I will treat equally all persons who seek my care.
I will work with other members of the health care team to provide compassionate and effective care of patients.
I will hold as my primary responsibility the health, safety, welfare and dignity of all human beings.
Those are a few of the values that physician assistants (P.A.s) strive to uphold in their professional interactions with patients, physicians, colleagues and the public. They are also portions of the oath that the 63 P.A. students in the Class of 2023 promised when they gathered recently to mark a milestone in their journey to become health care providers.
Outside Betty Irene Moore Hall on Sept. 15, they sat side-by-side after their final exams and last duties as students. The P.A. oath event celebrated the completion of their 27-month program at the Betty Irene Moore School of Nursing at UC Davis.
“P.A. education is not for the faint of heart. In fact, if I had to think of a few words to describe the character of P.A. students, I would say resilient, perseverant and courageous,” said Program Director Teresa Thetford. “A bit of advice: Lead with kindness and never accept being mediocre.”
While the school focuses on preparing primary care providers, graduates are now working in every discipline where physicians are working and, in every setting. This includes inpatient, outpatient, urgent care and hospitals. One Class of 2020 graduate who spoke to the students, Keoki Leong, works with the plastic surgery team at UC Davis Health.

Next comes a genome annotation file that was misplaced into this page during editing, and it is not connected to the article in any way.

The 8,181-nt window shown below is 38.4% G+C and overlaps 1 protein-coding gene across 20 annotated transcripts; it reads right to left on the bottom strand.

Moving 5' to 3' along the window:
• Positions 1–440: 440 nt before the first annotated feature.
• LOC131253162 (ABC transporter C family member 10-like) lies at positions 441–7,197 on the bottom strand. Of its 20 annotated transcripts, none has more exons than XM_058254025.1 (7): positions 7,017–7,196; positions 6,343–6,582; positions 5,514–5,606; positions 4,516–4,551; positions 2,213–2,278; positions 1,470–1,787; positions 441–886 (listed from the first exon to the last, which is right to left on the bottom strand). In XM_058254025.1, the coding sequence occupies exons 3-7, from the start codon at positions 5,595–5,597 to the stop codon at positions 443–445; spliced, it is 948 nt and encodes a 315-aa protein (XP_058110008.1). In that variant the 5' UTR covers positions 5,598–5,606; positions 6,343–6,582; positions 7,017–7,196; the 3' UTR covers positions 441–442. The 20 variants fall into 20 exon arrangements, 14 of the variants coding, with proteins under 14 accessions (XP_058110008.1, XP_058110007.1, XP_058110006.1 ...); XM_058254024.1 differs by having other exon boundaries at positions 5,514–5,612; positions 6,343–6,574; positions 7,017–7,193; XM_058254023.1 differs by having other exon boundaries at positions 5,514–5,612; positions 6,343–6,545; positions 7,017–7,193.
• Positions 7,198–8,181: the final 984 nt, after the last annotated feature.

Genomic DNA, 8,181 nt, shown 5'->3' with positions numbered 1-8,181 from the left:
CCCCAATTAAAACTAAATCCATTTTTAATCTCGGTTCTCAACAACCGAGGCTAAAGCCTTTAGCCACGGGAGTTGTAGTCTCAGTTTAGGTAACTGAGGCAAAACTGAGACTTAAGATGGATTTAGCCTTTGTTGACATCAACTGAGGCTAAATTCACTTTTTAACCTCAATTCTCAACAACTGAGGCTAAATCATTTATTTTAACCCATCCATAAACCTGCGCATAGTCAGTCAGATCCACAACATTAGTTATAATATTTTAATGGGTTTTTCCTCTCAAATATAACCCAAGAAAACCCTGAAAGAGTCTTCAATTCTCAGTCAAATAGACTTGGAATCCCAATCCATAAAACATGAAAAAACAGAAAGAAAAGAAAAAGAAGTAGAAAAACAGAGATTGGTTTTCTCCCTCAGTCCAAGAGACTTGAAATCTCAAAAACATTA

He told students: “When I graduated, I was scared knowing I was going to be on my own and have patients’ lives in my hands. My advice to you is never stop being an active learner. To practice medicine, we must forever be students of the human body.”
Leong added: “I can’t do what I do today without the help and mentorship of the people I met here.”
The class also awarded outstanding preceptors — providers who mentor them during clinical experiences — who guided them throughout their education. Those who earned appreciation included:
- Dan Brink, a physician from the UC Davis Health clinics in Davis
- Mauro Giordani, a UC Davis orthopedic surgeon
- John Ancona, an advanced practice provider at UC Davis Health
- Jill Saberman, a women’s health nurse practitioner and assistant professor at the School of Nursing
After 15 months of classroom instruction, students completed 12 months of clinical rotations through primary care clinics in urban and rural areas, along with several specialty areas. Next up: successfully passing the Physician Assistant National Certifying Exam, known as the PANCE.
“In doing so, you are signing a social contract that demands of you the commitment to professional integrity that comes with becoming a health care provider,” said Dean Stephen Cavanagh. “We can now call you alumni and brag on all the wonderful things you’re doing out in the world to fulfill our vision of optimal health and health equity for everyone.”